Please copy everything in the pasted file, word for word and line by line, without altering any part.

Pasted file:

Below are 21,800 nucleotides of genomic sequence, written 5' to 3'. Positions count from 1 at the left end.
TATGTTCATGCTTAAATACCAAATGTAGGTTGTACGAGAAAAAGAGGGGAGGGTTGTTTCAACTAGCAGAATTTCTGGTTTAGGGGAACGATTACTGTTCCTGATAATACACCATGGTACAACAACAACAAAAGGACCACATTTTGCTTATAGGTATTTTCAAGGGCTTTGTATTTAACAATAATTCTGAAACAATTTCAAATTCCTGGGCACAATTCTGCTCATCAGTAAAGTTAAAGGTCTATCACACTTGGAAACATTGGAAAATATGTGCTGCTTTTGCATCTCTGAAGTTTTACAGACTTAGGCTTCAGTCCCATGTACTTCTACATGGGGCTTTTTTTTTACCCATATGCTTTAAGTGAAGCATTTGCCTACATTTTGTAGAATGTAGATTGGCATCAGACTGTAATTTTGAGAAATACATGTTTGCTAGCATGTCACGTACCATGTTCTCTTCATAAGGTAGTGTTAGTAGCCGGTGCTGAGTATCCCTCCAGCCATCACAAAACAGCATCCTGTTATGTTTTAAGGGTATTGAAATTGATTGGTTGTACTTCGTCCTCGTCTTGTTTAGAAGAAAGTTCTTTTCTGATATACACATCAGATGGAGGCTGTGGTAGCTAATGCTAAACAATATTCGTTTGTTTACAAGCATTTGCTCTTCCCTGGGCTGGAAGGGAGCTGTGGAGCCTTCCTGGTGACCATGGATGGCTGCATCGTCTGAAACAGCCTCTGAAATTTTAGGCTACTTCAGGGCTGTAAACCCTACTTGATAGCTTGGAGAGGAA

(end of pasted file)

Below are 21,800 nucleotides of genomic sequence, written 5' to 3'. Positions count from 1 at the left end.
TATGTTCATGCTTAAATACCAAATGTAGGTTGTACGAGAAAAAGAGGGGAGGGTTGTTTCAACTAGCAGAATTTCTGGTTTAGGGGAACGATTACTGTTCCTGATAATACACCATGGTACAACAACAACAAAAGGACCACATTTTGCTTATAGGTATTTTCAAGGGCTTTGTATTTAACAATAATTCTGAAACAATTTCAAATTCCTGGGCACAATTCTGCTCATCAGTAAAGTTAAAGGTCTATCACACTTGGAAACATTGGAAAATATGTGCTGCTTTTGCATCTCTGAAGTTTTACAGACTTAGGCTTCAGTCCCATGTACTTCTACATGGGGCTTTTTTTTTACCCATATGCTTTAAGTGAAGCATTTGCCTACATTTTGTAGAATGTAGATTGGCATCAGACTGTAATTTTGAGAAATACATGTTTGCTAGCATGTCACGTACCATGTTCTCTTCATAAGGTAGTGTTAGTAGCCGGTGCTGAGTATCCCTCCAGCCATCACAAAACAGCATCCTGTTATGTTTTAAGGGTATTGAAATTGATTGGTTGTACTTCGTCCTCGTCTTGTTTAGAAGAAAGTTCTTTTCTGATATACACATCAGATGGAGGCTGTGGTAGCTAATGCTAAACAATATTCGTTTGTTTACAAGCATTTGCTCTTCCCTGGGCTGGAAGGGAGCTGTGGAGCCTTCCTGGTGACCATGGATGGCTGCATCGTCTGAAACAGCCTCTGAAATTTTAGGCTACTTCAGGGCTGTAAACCCTACTTGATAGCTTGGAGAGGAA